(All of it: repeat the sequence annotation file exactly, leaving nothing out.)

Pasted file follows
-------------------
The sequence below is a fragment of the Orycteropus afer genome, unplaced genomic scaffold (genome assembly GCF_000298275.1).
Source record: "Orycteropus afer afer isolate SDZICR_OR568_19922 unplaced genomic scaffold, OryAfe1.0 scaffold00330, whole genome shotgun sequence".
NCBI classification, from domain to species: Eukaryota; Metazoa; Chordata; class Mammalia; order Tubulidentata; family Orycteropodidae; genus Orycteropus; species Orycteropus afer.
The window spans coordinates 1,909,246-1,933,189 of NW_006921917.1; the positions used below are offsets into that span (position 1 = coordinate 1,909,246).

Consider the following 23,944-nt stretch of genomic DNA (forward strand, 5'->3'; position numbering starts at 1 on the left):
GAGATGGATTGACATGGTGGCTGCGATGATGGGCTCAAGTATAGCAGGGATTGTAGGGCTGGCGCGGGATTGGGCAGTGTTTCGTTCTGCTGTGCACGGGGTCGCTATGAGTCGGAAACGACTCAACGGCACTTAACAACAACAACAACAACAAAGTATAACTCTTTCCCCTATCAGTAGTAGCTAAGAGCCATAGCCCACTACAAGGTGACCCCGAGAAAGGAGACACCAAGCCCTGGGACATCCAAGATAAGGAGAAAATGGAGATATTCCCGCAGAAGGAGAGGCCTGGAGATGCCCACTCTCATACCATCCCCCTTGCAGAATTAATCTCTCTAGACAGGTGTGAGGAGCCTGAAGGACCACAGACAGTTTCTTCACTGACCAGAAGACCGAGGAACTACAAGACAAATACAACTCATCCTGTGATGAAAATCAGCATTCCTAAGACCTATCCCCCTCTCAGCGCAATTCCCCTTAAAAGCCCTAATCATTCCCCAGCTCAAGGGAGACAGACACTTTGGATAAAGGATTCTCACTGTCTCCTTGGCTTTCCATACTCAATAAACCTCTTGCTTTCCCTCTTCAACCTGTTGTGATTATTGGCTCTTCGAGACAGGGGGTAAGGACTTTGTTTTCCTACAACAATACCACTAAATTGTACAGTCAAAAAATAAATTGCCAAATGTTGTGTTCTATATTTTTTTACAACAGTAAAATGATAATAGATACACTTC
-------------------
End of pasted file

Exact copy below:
The sequence below is a fragment of the Orycteropus afer genome, unplaced genomic scaffold (genome assembly GCF_000298275.1).
Source record: "Orycteropus afer afer isolate SDZICR_OR568_19922 unplaced genomic scaffold, OryAfe1.0 scaffold00330, whole genome shotgun sequence".
NCBI classification, from domain to species: Eukaryota; Metazoa; Chordata; class Mammalia; order Tubulidentata; family Orycteropodidae; genus Orycteropus; species Orycteropus afer.
The window spans coordinates 1,909,246-1,933,189 of NW_006921917.1; the positions used below are offsets into that span (position 1 = coordinate 1,909,246).

Consider the following 23,944-nt stretch of genomic DNA (forward strand, 5'->3'; position numbering starts at 1 on the left):
GAGATGGATTGACATGGTGGCTGCGATGATGGGCTCAAGTATAGCAGGGATTGTAGGGCTGGCGCGGGATTGGGCAGTGTTTCGTTCTGCTGTGCACGGGGTCGCTATGAGTCGGAAACGACTCAACGGCACTTAACAACAACAACAACAACAAAGTATAACTCTTTCCCCTATCAGTAGTAGCTAAGAGCCATAGCCCACTACAAGGTGACCCCGAGAAAGGAGACACCAAGCCCTGGGACATCCAAGATAAGGAGAAAATGGAGATATTCCCGCAGAAGGAGAGGCCTGGAGATGCCCACTCTCATACCATCCCCCTTGCAGAATTAATCTCTCTAGACAGGTGTGAGGAGCCTGAAGGACCACAGACAGTTTCTTCACTGACCAGAAGACCGAGGAACTACAAGACAAATACAACTCATCCTGTGATGAAAATCAGCATTCCTAAGACCTATCCCCCTCTCAGCGCAATTCCCCTTAAAAGCCCTAATCATTCCCCAGCTCAAGGGAGACAGACACTTTGGATAAAGGATTCTCACTGTCTCCTTGGCTTTCCATACTCAATAAACCTCTTGCTTTCCCTCTTCAACCTGTTGTGATTATTGGCTCTTCGAGACAGGGGGTAAGGACTTTGTTTTCCTACAACAATACCACTAAATTGTACAGTCAAAAAATAAATTGCCAAATGTTGTGTTCTATATTTTTTTACAACAGTAAAATGATAATAGATACACTTC